Kudos to the P&C news team for its story over the weekend noting the drug busts aren’t over in the Ravenel case.
On several occasions prosecutors tried to stop any testimony given in front of U.S. District Judge Joseph Anderson Jr. from veering into the direction of the coke probe.
An “ongoing investigation” was said several times, and lawyers were asked not to venture too deep.
We’ve all heard names of influential Charleston folks tangled up in this case, but the long winter since the story first broke last June had us wondering if we could truly expect more arrests. It sounds like we may be looking at swift action over the next few months as Ravenel stares down a 10 month prison sentence, with the only hope for further reduction in his time served is if his help to investigators proves useful.
For the background on the Ravenel story:
• The City Paper looked at the Charleston cocaine scene last August following the indictment.
Coke in Charleston isn’t exclusively a white-collar problem, but they’re the more elusive users, says Charleston Police spokesman Charles Francis.
“It’s hard to find who they are,” he says. “They aren’t going to go on the street corner to buy it. They have a friend of a friend with a connection.”
• A week later, we noted the silence from the Post and Courier’s editorial page on the matter.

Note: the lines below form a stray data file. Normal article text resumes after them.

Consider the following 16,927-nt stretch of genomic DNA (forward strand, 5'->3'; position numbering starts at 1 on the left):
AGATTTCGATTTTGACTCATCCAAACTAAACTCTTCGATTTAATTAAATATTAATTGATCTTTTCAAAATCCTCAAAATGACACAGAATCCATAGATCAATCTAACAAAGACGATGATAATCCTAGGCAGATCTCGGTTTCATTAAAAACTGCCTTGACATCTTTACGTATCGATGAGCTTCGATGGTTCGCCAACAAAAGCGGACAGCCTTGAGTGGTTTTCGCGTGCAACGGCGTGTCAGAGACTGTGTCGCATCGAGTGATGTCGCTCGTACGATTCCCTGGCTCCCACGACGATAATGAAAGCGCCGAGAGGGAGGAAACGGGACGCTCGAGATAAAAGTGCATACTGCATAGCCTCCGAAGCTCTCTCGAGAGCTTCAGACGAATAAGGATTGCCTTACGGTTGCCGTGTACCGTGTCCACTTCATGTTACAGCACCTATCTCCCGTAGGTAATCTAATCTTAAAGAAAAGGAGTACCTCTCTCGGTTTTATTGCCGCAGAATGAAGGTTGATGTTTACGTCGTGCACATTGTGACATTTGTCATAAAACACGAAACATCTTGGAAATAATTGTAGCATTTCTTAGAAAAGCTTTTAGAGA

What’s been strikingly absent from the editorial pages of our own daily newspaper, the Post and Courier, is nearly any mention of the recent indictment and looming prosecution of former State Treasurer Thomas Ravenel on charges that he distributed cocaine to his friends. There have been a host of editorials in newspapers around the state regarding the case, touching on a variety of concerns that it raises about politicians, drugs, and preferential treatment. What are you hearing on the Post and Courier‘s editorial page? Crickets.
And it’s not just the editors who aren’t talking, readers aren’t getting a say, either. While dozens of comments have been posted on the Post and Courier‘s website, not one letter with support or criticism for Ravenel has appeared in the paper. On the other hand, readers have given their take on Louisiana Sen. David Vitter’s alleged indiscretions with hookers, for which he has faced no indictment nor offered his resignation.
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